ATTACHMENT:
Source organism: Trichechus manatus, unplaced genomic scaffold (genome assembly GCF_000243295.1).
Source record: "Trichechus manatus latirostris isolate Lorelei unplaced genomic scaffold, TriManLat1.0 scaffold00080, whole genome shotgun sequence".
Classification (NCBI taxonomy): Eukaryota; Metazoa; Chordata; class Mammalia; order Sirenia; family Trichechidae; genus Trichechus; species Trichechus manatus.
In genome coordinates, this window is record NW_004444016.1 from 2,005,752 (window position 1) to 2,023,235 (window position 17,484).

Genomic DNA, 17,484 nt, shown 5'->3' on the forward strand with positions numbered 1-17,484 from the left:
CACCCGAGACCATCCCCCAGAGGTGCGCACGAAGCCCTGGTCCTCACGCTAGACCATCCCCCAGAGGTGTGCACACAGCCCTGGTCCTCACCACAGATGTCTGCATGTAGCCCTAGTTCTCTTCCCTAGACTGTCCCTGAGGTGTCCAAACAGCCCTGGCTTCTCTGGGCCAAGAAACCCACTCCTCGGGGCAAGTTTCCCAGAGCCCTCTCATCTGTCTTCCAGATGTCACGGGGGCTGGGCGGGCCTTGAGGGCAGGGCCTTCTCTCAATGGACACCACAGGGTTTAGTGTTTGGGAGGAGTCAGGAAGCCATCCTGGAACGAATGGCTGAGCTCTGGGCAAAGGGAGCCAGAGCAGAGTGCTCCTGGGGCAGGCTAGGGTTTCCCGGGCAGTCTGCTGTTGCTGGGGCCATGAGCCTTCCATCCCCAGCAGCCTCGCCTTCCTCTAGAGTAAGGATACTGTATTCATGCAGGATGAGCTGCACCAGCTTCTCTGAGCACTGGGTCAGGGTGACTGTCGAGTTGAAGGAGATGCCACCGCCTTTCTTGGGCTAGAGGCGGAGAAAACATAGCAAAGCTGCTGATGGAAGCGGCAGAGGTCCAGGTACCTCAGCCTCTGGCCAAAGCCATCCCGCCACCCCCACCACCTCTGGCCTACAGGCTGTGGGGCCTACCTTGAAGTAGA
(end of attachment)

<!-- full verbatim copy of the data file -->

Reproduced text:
Source organism: Trichechus manatus, unplaced genomic scaffold (genome assembly GCF_000243295.1).
Source record: "Trichechus manatus latirostris isolate Lorelei unplaced genomic scaffold, TriManLat1.0 scaffold00080, whole genome shotgun sequence".
Classification (NCBI taxonomy): Eukaryota; Metazoa; Chordata; class Mammalia; order Sirenia; family Trichechidae; genus Trichechus; species Trichechus manatus.
In genome coordinates, this window is record NW_004444016.1 from 2,005,752 (window position 1) to 2,023,235 (window position 17,484).

Genomic DNA, 17,484 nt, shown 5'->3' on the forward strand with positions numbered 1-17,484 from the left:
CACCCGAGACCATCCCCCAGAGGTGCGCACGAAGCCCTGGTCCTCACGCTAGACCATCCCCCAGAGGTGTGCACACAGCCCTGGTCCTCACCACAGATGTCTGCATGTAGCCCTAGTTCTCTTCCCTAGACTGTCCCTGAGGTGTCCAAACAGCCCTGGCTTCTCTGGGCCAAGAAACCCACTCCTCGGGGCAAGTTTCCCAGAGCCCTCTCATCTGTCTTCCAGATGTCACGGGGGCTGGGCGGGCCTTGAGGGCAGGGCCTTCTCTCAATGGACACCACAGGGTTTAGTGTTTGGGAGGAGTCAGGAAGCCATCCTGGAACGAATGGCTGAGCTCTGGGCAAAGGGAGCCAGAGCAGAGTGCTCCTGGGGCAGGCTAGGGTTTCCCGGGCAGTCTGCTGTTGCTGGGGCCATGAGCCTTCCATCCCCAGCAGCCTCGCCTTCCTCTAGAGTAAGGATACTGTATTCATGCAGGATGAGCTGCACCAGCTTCTCTGAGCACTGGGTCAGGGTGACTGTCGAGTTGAAGGAGATGCCACCGCCTTTCTTGGGCTAGAGGCGGAGAAAACATAGCAAAGCTGCTGATGGAAGCGGCAGAGGTCCAGGTACCTCAGCCTCTGGCCAAAGCCATCCCGCCACCCCCACCACCTCTGGCCTACAGGCTGTGGGGCCTACCTTGAAGTAGA